Both MIllen and Turner believed in a school where boys would take not only requirements for college, but also imaginative courses that piqued their interests and challenged their abilities. At age 13, for example, one student might take semantics or philosophy at the same time that his roommate was studying more conventional subjects like introductory Latin or geometry. Several teachers created one most unusual course entitled Historicogerographicosociomature, which combined a number of subject areas from history to architecture.

Rev. Millen believed in learning through travel so the entire school in in the summer of 1948 drove to Philadelphia to attend the Democratic National Convention, and on the way home did volunteer painting and repairs at a charitable institution in New York City. He fostered an appreciation of theater by taking us that fall to Boston to see the new film version of Shakespeare's "Macbeth," starring Orson Welles, whom he admired. Subsequently, the school spent the entire summer term of 1949 producing "The Pirates of Penzance," which it then performed in the Camden Opera House. Two weeks after I arrived in August 1948, we all climbed into our yellow school bus and drove to Canada's Gaspe peninsula for two weeks of exploration. (I am told we were originally supposed to pick potatoes somewhere in Maine but the plan fell through.)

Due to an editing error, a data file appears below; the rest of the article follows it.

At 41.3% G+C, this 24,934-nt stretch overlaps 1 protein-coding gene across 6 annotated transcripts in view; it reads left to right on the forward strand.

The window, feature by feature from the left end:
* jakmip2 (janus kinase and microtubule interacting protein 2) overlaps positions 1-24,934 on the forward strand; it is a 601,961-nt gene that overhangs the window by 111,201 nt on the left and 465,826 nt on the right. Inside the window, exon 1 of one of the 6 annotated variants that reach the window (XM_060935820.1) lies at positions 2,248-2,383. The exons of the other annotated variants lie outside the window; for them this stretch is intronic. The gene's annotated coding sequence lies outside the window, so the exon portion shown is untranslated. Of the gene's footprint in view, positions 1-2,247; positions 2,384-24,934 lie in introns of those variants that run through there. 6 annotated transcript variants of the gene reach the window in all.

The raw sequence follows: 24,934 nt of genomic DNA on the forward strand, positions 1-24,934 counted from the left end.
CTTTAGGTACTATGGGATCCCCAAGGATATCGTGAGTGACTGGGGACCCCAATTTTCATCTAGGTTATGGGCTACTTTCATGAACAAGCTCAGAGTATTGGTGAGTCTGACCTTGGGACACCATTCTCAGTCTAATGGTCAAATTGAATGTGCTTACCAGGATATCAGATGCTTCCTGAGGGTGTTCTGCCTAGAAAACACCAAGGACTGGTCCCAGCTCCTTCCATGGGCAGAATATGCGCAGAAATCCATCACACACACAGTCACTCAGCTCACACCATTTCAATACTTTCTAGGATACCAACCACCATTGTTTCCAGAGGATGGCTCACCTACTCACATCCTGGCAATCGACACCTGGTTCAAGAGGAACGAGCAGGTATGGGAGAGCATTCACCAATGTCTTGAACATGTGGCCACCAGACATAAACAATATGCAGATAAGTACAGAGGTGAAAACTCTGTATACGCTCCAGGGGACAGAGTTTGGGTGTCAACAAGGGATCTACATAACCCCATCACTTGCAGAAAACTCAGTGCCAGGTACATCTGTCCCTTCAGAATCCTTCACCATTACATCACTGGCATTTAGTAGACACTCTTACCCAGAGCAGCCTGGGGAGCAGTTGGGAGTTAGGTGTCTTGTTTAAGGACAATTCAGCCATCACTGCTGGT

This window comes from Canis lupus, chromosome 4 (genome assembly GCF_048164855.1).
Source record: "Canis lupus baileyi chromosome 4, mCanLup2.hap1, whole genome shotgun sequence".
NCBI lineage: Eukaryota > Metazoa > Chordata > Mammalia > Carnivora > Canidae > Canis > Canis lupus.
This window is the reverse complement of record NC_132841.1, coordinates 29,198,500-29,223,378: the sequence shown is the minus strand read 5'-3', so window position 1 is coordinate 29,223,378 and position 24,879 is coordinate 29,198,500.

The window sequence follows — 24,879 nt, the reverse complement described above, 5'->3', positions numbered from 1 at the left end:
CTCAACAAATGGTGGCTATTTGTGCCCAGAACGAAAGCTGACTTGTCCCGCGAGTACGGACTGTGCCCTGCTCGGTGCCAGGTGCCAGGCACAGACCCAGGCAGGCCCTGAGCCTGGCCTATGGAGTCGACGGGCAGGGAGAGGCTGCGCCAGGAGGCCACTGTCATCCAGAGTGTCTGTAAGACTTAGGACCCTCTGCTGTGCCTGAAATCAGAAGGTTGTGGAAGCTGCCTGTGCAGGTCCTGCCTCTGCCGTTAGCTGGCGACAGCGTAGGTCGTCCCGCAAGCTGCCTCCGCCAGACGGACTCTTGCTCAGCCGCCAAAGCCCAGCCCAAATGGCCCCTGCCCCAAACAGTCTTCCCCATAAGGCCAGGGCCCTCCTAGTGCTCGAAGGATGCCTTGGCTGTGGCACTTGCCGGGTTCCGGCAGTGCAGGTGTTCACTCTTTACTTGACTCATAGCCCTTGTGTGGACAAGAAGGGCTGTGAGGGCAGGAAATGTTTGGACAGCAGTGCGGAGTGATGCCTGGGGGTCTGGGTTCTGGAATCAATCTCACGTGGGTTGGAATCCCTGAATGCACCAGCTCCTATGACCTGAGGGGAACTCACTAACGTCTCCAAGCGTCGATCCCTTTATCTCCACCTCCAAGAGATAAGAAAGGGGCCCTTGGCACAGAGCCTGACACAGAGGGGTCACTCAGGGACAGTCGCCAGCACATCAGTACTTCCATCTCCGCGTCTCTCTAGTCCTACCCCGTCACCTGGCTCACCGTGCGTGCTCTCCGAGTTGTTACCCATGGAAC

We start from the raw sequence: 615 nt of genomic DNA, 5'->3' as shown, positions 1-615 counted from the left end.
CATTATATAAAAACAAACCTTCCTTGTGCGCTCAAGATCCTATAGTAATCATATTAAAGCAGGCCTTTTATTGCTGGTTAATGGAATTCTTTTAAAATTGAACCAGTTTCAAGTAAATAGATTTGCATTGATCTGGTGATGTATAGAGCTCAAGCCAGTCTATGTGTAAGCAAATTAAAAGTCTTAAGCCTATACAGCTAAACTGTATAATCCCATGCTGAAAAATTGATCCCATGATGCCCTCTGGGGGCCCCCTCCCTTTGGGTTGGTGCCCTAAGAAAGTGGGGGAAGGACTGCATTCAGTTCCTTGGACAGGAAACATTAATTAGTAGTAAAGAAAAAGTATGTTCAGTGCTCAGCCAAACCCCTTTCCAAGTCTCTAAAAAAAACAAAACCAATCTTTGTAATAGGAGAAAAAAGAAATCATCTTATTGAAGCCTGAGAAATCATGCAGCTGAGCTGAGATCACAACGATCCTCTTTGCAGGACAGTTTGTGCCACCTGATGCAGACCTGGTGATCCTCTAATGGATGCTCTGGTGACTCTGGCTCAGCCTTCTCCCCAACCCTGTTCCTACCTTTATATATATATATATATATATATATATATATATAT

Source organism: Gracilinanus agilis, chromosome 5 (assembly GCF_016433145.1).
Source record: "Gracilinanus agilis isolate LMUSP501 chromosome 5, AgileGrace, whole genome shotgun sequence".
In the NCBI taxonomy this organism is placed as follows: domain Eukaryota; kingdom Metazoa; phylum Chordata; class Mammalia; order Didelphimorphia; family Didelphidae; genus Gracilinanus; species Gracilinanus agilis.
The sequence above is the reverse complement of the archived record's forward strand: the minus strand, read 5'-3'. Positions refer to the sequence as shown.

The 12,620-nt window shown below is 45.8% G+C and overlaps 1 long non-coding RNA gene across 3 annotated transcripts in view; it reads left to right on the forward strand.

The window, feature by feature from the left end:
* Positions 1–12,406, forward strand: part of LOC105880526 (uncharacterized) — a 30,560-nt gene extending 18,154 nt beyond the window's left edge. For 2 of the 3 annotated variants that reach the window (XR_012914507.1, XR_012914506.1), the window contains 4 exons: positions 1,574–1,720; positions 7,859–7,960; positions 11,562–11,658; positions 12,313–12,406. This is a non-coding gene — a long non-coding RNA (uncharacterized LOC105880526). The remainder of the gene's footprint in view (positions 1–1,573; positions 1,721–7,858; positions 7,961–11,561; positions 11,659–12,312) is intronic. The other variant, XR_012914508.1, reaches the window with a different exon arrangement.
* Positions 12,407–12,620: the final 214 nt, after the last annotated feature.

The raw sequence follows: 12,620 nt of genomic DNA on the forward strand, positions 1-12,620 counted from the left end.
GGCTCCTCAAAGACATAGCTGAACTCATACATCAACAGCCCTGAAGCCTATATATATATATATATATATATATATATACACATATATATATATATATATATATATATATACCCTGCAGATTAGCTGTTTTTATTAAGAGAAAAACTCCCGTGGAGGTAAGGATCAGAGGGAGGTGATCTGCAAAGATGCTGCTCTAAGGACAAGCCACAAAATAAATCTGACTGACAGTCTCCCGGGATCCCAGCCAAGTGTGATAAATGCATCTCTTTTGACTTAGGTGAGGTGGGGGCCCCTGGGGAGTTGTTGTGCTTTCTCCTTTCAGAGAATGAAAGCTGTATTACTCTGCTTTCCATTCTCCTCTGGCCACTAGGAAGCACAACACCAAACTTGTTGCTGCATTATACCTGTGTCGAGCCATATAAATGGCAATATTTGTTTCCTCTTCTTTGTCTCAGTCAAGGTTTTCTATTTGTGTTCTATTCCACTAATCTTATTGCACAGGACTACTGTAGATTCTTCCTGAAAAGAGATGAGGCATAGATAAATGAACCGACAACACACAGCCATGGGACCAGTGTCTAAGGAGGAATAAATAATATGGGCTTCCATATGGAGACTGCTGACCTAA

The school's unique adventure came in February 1950 when 17 students, two teachers, Michael and his mother and Miss Parsons sailed aboard the Queen Elizabeth to commence a nine-month journey through Europe. His dream was for us to study all the art, architecture, history, politics and language skills we could absorb. Instead of examining photos in books of the Roman Coliseum, Michelangelo's statue of David, Notre Dame Cathedral or Rembrandt and Van Gogh's painting, we stood inside ancient cathedrals and churches, feeling their grandeur, soaring majesty and beauty, and studied from just a few feet away the paintings and statues of masters. Our experiences included other memorable experiences.

We were the first American students to visit Yugoslavia following the end of World War II, and while there sat in Marshall Tito's home outside Belgrade relating our impressions of his nation. We next spent two months studying at a co-ed French boarding school, Le College Cevenol, in Le Chambon sur Lignon before traveling through chateau country to Paris. While many doubtless saw the famous movie "The Third Man" we visited Vienna, still under four power control, and there sought out the locations where it was filmed. Months later we met in London with the film's producer, Sir Alexander Korda, and one lucky friend was given a copy of the script.

William Frohlich is a resident of Rockport. The second part of his memories of Landhaven will appear in a future edition of Camden Herald.

Comments (1)
Posted by: Heidi Ruth Locke-Talbot | Jun 29, 2013 06:31

Awesome story! Thanks for sharing it:)